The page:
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Who Was the Apostle Paul's Thorn?

Posted: 08/03/2012 1:11 pm

Several times in Paul's writings He was forced to exaggerate his role as Apostle; no better example exists than his claim to have been "taken to heaven" where he received his famous "Thorn in the Flesh."

"And to keep me from being too elated by the abundance of revelations a thorn was given me in the flesh, a messenger of Satan, to harass me, to keep me from being too elated" (2 Corinthians 12:7).

Although Paul prayed three times, God would not remove this "thorn" because Paul needed humility.

For centuries, Scholars have debated Paul's mysterious "barb." It has been the source of much speculation, including Paul's lusts, sexual preference or physical ailments, including malaria and eye disease.

Some scholars suggest that Paul's visions and great revelations point to epilepsy, which is commonly accompanied by seizures. A factor that would make sense if we held to Luke's "vision" on the Damascus' road as literal, not a story device.

No one theory stands on specific verses alone; all need to be contextualized with the fragments of Paul's life and letters, by using an Ockham-like "sliver" toward the fewest assumptions to make sense.

It is highly unlikely with Paul's years of extensive travel, that his "thorn" would be physical in nature. And His sheer power of mind manifested in his constant debates eliminates any mental affliction.

As to his sexuality, the idea of apostle as "tortured soul," defined by hidden longings, seems more attributable to a Lutheran "depraved" sense or even 19th century English novel than Paul's first century Greco-Roman milieu.

Paul does suffer an identity crisis, but it was not sexual in nature. In Corinthians, he asserts, "He had the right to take a wife like Peter and the others" and was emphatic about his moral standing, as he stated, "perfect according to the law."

Our best clues into this mystery might be found in the Hebrew Scriptures, the primary source for Paul's thoughts and language. When he uses "Thorn in the Flesh," he is quoting a very old term in a new setting.

Thorn or skolops (in the Greek) can mean an ongoing "annoyance," which in Paul's case is the "messenger of Satan," an actual Satanic force, which is highly unlikely given Paul's teachings on the power of Christ over Satan.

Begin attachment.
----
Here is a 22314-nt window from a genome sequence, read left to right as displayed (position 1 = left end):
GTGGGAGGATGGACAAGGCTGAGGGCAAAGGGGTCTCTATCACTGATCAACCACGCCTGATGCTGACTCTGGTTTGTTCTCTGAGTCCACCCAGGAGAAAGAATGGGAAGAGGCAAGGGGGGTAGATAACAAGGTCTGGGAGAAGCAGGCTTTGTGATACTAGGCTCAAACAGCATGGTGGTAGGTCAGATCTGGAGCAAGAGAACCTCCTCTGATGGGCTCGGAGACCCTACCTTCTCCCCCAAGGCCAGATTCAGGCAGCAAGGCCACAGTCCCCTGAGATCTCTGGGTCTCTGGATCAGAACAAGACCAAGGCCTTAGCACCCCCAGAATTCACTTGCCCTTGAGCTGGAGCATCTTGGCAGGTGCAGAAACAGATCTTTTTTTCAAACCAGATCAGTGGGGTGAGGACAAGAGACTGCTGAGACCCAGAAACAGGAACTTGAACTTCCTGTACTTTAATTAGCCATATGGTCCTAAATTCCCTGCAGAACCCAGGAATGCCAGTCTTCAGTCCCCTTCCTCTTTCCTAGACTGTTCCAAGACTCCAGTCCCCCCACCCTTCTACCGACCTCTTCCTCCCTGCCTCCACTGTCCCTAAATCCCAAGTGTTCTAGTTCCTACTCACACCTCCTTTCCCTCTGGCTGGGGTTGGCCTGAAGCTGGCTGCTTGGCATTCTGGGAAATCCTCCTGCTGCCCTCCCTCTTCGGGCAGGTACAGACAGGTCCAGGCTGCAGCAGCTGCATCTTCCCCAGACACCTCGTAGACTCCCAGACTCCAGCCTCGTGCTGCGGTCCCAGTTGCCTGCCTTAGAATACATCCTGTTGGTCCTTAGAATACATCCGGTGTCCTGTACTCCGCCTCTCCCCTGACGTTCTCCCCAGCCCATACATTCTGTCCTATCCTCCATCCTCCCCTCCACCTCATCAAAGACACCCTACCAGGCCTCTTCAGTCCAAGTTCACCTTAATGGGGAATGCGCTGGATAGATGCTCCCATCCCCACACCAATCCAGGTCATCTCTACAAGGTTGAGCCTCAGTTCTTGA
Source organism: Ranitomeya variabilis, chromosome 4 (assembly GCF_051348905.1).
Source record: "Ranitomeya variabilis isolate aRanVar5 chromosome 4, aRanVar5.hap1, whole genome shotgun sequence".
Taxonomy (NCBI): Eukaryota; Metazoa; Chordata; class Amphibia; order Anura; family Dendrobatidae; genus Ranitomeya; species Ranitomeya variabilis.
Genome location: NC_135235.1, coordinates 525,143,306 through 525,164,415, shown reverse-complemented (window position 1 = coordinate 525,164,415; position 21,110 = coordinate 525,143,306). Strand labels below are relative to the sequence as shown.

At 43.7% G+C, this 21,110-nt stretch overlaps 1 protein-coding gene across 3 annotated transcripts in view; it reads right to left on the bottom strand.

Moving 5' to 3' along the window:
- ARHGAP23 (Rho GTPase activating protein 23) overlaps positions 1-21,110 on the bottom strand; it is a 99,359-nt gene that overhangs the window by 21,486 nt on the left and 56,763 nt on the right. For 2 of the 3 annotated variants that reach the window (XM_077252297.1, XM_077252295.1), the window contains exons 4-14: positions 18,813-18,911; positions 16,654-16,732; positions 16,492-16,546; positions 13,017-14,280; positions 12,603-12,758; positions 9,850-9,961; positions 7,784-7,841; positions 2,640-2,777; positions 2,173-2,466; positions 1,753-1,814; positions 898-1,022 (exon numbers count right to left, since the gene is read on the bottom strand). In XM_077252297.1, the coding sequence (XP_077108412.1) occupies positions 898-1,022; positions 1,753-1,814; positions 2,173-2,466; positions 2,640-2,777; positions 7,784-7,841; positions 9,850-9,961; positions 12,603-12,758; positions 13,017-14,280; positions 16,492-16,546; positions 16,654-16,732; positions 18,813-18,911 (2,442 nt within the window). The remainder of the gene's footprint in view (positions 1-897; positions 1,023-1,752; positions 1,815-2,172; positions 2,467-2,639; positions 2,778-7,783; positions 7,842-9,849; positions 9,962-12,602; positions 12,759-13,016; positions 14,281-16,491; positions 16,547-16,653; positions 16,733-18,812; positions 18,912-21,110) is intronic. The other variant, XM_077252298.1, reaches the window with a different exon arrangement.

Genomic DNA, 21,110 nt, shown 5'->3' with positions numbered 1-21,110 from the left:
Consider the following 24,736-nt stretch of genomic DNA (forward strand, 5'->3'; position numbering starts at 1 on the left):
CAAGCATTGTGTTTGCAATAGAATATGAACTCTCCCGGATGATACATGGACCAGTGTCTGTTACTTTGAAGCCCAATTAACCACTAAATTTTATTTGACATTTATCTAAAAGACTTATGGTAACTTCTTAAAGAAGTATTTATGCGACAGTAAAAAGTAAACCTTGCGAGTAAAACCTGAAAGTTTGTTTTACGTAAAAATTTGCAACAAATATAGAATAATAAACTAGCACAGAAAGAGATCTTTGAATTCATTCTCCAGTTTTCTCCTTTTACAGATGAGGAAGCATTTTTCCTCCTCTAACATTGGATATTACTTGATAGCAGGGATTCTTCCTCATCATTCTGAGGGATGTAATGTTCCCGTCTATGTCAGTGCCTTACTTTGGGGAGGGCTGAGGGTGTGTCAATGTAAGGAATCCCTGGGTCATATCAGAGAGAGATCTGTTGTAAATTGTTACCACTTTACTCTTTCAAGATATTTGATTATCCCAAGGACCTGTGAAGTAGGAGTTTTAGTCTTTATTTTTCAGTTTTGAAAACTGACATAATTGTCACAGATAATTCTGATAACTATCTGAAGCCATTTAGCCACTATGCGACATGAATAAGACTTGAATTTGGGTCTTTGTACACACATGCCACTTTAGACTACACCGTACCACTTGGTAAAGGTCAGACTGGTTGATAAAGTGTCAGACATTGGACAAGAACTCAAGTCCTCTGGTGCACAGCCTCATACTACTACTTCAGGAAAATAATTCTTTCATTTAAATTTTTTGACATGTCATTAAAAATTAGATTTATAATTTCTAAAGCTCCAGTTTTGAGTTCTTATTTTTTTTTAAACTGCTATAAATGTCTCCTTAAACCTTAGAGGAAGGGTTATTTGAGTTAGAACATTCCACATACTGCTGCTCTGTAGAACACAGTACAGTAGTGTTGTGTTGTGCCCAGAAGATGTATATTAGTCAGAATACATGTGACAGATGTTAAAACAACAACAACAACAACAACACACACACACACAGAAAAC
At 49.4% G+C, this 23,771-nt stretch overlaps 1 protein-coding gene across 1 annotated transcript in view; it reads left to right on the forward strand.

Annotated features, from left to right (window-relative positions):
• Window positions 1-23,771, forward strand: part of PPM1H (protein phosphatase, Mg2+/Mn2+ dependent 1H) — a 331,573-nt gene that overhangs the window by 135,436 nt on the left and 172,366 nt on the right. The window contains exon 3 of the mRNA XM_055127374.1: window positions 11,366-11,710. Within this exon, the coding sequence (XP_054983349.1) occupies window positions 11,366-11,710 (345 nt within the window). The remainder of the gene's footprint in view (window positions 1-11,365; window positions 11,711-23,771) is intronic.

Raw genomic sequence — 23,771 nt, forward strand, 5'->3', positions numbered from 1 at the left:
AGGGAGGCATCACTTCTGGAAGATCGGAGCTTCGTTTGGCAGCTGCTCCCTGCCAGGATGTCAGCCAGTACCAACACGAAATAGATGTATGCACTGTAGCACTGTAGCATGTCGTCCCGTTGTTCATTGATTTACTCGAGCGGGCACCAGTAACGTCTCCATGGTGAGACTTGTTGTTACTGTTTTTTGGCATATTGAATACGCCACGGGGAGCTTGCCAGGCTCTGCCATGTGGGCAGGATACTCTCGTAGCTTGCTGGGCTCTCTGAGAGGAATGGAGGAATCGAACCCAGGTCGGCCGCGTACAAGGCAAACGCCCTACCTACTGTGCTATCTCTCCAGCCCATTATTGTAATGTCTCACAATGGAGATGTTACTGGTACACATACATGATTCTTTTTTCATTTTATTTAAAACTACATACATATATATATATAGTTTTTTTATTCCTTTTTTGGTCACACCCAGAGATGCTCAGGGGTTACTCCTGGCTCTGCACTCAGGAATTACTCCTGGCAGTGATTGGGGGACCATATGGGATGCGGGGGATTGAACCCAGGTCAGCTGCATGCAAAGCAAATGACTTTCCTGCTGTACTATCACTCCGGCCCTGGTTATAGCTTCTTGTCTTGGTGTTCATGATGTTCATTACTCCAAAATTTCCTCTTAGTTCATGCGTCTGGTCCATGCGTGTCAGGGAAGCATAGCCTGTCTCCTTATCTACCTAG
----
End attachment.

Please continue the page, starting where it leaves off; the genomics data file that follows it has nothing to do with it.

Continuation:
As Catholic scholar Frank Matera points out, "It is possible that, the messengers are those spoken of in Corinthians (plural), or elsewhere, but Paul speaks of this thorn as one person" (Matera, 2003, 2 Corinthians).

Also, Paul claims the thorn was given in response to his grandiose vision, a goad of humility to prevent boasting. "It did not mean internal conflict, but a physical other" (CK Barrett 2 Corinth 1993).

In the Hebrew Bible a metaphor for Israel's enemies was to call them "thorns."

"But if ye will not drive out the inhabitants of the land from before you; then it shall come to pass, that those which ye let remain of them shall be pricks in your eyes, and thorns in your sides, and shall vex you in the land wherein ye dwell" (Numbers 33:55).

"Therefore I also said, 'I will not drive them out before you; but they will become as thorns in your sides and their Gods will be a snare to you" (Judges 2:3).

"And you, son of man, neither fear them nor fear their words, though thistles and thorns are with you and you sit on scorpions; neither fear their words nor be dismayed at their presence, for they are a rebellious house" (Ezekiel 3:6).

Though scholars will debate the numbers of sects during Paul's life, there is little evidence that from 40-60 A.D. there were strictly organized spheres of influence beyond that of Temple-centered Jerusalem.

Only a Temple based community would have held so strongly to Jewish law and circumcision or been able to send out a "a messenger of the Adversary" who could harangue the original Apostle.

In light of what we know, it seems Paul's thorn could only be the manifestation of one of his main opponents in Jerusalem; always an undermining source of tension.

"Be on your guard against these dogs, these wicked workmen, these would-be mutilators of your bodies!" (Phil 3:2-3).

"You have such admirable tolerance for impostors who rob your freedom, rip you off, steal you blind, put you down -- even slap your face! I shouldn't admit it to you, but our stomachs aren't strong enough to tolerate that kind of stuff. Do they brag of being Hebrews, Israelites, the pure race of Abraham? I'm their match" (2 Corinthians 12:20-22).

If their job as thorns was to "annoy" Paul, they did their work well, in Macedonia, Greece and Jerusalem. The Apostle fought this same battle with his peers in Antioch, where he captures their betrayal in Galatians.

To Paul, their message of a Gospel of grace-plus-law was a "dispensation of death" one under the "influence of an evil spell," an oppositional Gospel to that of the Jesus he knew from his visions.

The conflicts that inform Paul's letters are best understood not by an "argument of silence" from groups that "might have been" Jewish sects of the Diaspora, but from those who directly challenged His apostleship.

Paul was concerned with opinions as when Apollo's showed up in Corinth, but on a more extreme level, Paul reacts most violently to those distorting, or "adding to," his Gospel which is one of "freedom from the Law."

A message he hoped might have been shared earlier, but as time went on, had him kicked out of the synagogue and pushed away from Jerusalem, until late in his life, when His collection was rejected.

We can only conclude that the "Thorn in the Flesh" was someone from Jerusalem; perhaps one of the "false brethren," exerting overwhelming pressure on the Jewish Apostles, or possibly the leader, James, the Lord's brother himself.

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